I don’t really believe in creative ruts. If I’m in a phase where I’m not making anything, then that’s where I’m at. It has no meaning. I can’t always be outputting. If I’ve just finished a project, I probably just spent months giving everything that I had, and now there’s nothing left. That’s okay. We don’t have to be artists all the time to be artists. My dream is that I spend three months a year reading books, looking at art, walking around the world, and having conversations, and the idea of making a drawing is totally off limits.

When you’re an artist, all the material is in the dance of life, in taking the time to go camping with your friend or watch tons of movies. It’s in getting back to your play self and being excited to pick up a crayon. Where did you get this idea that you should be constantly producing? Are you alive? Are you getting out of bed? Well, good. You did it. You’re doing it. Other people are producing right now, you’ll have your turn at it again. It’s not about a block, or this thing you’ll never get back. Like I said earlier, I truly think that artists are just vessels. If it ain’t striking you, go meditate, or sit on a bench and look at a tree for 15 minutes. Get still. Sometimes I ask — the spirits, the underworld — “What do you want me to know today?” And sometimes it’s like, “Nothing. Take the kettle off the stove. Get a trampoline. Do something fun.”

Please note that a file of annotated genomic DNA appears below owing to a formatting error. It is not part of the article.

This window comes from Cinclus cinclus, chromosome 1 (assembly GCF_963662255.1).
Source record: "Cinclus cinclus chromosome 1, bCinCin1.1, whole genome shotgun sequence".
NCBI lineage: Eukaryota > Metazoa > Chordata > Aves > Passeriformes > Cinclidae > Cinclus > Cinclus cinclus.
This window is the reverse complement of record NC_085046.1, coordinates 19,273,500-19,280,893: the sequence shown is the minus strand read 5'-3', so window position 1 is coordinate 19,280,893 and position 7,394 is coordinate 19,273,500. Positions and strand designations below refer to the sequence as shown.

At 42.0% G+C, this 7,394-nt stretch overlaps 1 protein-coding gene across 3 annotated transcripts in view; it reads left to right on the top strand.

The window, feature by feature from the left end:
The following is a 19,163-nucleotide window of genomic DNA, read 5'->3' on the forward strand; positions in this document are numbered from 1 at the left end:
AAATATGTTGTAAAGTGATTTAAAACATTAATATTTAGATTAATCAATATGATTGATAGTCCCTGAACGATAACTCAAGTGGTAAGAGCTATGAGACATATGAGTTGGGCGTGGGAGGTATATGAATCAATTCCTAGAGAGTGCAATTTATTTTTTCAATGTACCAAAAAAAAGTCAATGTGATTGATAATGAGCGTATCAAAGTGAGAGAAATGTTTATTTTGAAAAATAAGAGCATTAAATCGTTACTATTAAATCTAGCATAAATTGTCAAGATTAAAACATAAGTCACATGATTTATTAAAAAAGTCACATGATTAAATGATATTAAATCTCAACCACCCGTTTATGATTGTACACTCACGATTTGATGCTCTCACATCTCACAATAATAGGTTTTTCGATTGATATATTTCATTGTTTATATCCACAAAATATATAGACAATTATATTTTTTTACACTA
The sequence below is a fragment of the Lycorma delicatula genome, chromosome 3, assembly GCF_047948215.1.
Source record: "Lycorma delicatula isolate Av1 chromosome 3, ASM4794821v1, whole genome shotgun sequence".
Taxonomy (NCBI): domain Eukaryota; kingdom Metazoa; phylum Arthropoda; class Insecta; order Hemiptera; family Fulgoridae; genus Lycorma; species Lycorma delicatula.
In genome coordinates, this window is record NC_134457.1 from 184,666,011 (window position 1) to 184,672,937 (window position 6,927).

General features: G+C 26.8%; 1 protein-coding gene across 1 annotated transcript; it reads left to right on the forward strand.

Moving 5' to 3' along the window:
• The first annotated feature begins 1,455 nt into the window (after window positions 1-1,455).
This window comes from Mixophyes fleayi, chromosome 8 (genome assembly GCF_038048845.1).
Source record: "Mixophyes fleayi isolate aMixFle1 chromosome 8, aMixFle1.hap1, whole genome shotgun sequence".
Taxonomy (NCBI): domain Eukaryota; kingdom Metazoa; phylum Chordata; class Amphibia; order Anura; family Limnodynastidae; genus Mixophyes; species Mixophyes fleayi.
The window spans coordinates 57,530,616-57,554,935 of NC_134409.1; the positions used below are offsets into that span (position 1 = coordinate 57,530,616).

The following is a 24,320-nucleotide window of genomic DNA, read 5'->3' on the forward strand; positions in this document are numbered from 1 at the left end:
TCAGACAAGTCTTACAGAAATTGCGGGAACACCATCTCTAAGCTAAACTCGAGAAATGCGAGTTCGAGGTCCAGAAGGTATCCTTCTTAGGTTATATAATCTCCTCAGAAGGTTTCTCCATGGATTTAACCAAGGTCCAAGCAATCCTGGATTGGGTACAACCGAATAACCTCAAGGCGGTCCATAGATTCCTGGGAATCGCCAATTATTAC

Suntide, color pencil on paper 24 1/2 inches x 31 1/4 inches, 2023.

What is your relationship to community? How does that show up in your work?